With Nisa, retailers have the option to use the new updated Nisa fascias - Nisa Local, Nisa Express or Nisa Extra – or their own independent name – like Tom does at one of his sites.

Nisa says it has prioritised adjusting its pricing strategy and last year invested millions of pounds in a range of categories to allow retailers to grow their margins.

Following feedback from retailers, the group made changes to its Fresh Rewards rebate scheme, which now sees the percentage of financial returns previously held within retailers’ store development funds given as a cash rebate.

At the start of 2024, Nisa also implemented a rebate model that is solely calculated on weekly order value. Retailers will also be able to achieve an additional 0.5% rebate bonus if they have a Nisa or co-branded fascia.

Through partnering with Nisa, retailers also get the opportunity to start building a charity fund through Making a Difference Locally – Nisa’s charity initiative. This allows retailers to provide funding for community initiatives through the sale of Co-op own brand products.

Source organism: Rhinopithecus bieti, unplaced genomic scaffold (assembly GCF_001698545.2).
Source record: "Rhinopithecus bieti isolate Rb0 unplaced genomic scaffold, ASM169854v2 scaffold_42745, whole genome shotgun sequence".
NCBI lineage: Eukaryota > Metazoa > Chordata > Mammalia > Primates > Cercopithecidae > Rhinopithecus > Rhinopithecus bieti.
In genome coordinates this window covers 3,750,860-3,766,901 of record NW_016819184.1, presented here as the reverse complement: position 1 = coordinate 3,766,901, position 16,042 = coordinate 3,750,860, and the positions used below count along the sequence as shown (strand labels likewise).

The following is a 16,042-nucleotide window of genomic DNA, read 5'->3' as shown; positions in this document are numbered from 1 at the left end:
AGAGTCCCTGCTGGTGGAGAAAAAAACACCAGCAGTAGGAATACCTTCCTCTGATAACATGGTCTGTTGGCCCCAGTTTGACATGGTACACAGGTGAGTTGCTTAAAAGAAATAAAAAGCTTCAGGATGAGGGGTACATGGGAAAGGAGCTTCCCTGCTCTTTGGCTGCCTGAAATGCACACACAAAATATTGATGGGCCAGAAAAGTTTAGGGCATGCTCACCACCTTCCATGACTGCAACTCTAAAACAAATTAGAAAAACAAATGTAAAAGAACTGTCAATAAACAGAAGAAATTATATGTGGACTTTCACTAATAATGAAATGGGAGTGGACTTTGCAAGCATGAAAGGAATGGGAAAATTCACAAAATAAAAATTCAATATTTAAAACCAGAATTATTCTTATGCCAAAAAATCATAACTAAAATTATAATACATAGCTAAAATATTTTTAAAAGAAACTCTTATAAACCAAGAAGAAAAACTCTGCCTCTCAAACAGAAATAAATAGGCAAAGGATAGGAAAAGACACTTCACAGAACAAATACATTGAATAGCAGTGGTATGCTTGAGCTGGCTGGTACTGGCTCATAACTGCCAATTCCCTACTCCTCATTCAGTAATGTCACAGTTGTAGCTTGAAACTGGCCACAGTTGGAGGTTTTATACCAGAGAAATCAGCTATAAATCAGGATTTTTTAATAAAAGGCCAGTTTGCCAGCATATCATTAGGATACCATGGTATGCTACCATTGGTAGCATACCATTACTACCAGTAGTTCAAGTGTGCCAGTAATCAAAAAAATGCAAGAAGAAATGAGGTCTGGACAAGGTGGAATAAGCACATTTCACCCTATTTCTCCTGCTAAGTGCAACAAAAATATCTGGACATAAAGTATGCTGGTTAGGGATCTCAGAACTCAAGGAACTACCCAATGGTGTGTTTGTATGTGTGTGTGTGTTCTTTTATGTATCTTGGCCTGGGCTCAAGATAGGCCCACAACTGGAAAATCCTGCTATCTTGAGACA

Nisa currently supplies 410 forecourt stores and recruited 118 stores in 2023 – which was its strongest year for forecourt recruitment in over five years. Nisa has seen sales from forecourt stores rise by over 35% over five years and currently partners with Top 50 Indies such as Ascona, MPK Garages and Brookfield Retail as well as Forecourt Trader of the Year winner 2023, Tout’s Ltd.

In early 2024, Nisa set out its strategy for the next six years with forecourt retail a key focus area for the business.

“We’re looking to understand the petrol market forecourt market and what consumers are looking for,” says MD Peter Batt.

“Our insight tells us that growth at fuel sites is potentially higher than in a core convenience store, so we really believe that forecourts are a great opportunity for us.

“Consumers will always need to fill up or charge up their car, and we can bolster that with a strong convenience offer and food to go range – which is our second-biggest growth category.”

Costcutter cheema

A return to Costcutter

Paul Cheema, director of Malcolm’s Stores’ Texaco forecourt, Tile Hill, and Elm Tree Avenue Stores returned both sites to the Costcutter brand back in October 2022 – and says he was so glad he did. “We wanted to come home to Costcutter for many reasons including the ability to access the wide range of products available via the Bargain Booze, Costcutter, Co-op and Bestway supply chains. Being able to maximise availability allows us to deliver an exceptional offer to our customers while achieving our profitability expectations as a business.